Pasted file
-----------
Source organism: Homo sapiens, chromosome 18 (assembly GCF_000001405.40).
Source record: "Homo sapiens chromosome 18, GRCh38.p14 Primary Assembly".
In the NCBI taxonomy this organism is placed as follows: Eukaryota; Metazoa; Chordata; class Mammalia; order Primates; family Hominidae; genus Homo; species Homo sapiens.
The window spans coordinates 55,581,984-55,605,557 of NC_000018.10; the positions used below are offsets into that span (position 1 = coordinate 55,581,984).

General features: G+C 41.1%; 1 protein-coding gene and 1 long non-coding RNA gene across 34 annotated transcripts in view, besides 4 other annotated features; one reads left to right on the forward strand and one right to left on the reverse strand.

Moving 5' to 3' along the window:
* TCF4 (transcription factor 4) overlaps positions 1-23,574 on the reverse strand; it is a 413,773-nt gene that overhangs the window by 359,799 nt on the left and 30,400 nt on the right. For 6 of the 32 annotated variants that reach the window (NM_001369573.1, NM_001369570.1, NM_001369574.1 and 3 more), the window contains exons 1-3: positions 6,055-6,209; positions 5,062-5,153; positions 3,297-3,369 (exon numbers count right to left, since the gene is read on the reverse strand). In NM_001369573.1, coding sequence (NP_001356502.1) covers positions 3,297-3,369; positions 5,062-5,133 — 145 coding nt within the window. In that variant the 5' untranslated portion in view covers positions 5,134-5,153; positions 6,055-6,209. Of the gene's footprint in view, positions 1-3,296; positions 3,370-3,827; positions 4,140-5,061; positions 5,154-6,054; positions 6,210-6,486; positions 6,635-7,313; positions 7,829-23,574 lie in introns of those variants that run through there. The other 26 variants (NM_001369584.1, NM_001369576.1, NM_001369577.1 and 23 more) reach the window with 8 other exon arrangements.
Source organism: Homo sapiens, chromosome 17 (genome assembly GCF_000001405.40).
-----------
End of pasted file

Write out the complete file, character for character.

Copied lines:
Source organism: Homo sapiens, chromosome 18 (assembly GCF_000001405.40).
Source record: "Homo sapiens chromosome 18, GRCh38.p14 Primary Assembly".
In the NCBI taxonomy this organism is placed as follows: Eukaryota; Metazoa; Chordata; class Mammalia; order Primates; family Hominidae; genus Homo; species Homo sapiens.
The window spans coordinates 55,581,984-55,605,557 of NC_000018.10; the positions used below are offsets into that span (position 1 = coordinate 55,581,984).

General features: G+C 41.1%; 1 protein-coding gene and 1 long non-coding RNA gene across 34 annotated transcripts in view, besides 4 other annotated features; one reads left to right on the forward strand and one right to left on the reverse strand.

Moving 5' to 3' along the window:
* TCF4 (transcription factor 4) overlaps positions 1-23,574 on the reverse strand; it is a 413,773-nt gene that overhangs the window by 359,799 nt on the left and 30,400 nt on the right. For 6 of the 32 annotated variants that reach the window (NM_001369573.1, NM_001369570.1, NM_001369574.1 and 3 more), the window contains exons 1-3: positions 6,055-6,209; positions 5,062-5,153; positions 3,297-3,369 (exon numbers count right to left, since the gene is read on the reverse strand). In NM_001369573.1, coding sequence (NP_001356502.1) covers positions 3,297-3,369; positions 5,062-5,133 — 145 coding nt within the window. In that variant the 5' untranslated portion in view covers positions 5,134-5,153; positions 6,055-6,209. Of the gene's footprint in view, positions 1-3,296; positions 3,370-3,827; positions 4,140-5,061; positions 5,154-6,054; positions 6,210-6,486; positions 6,635-7,313; positions 7,829-23,574 lie in introns of those variants that run through there. The other 26 variants (NM_001369584.1, NM_001369576.1, NM_001369577.1 and 23 more) reach the window with 8 other exon arrangements.
Source organism: Homo sapiens, chromosome 17 (genome assembly GCF_000001405.40).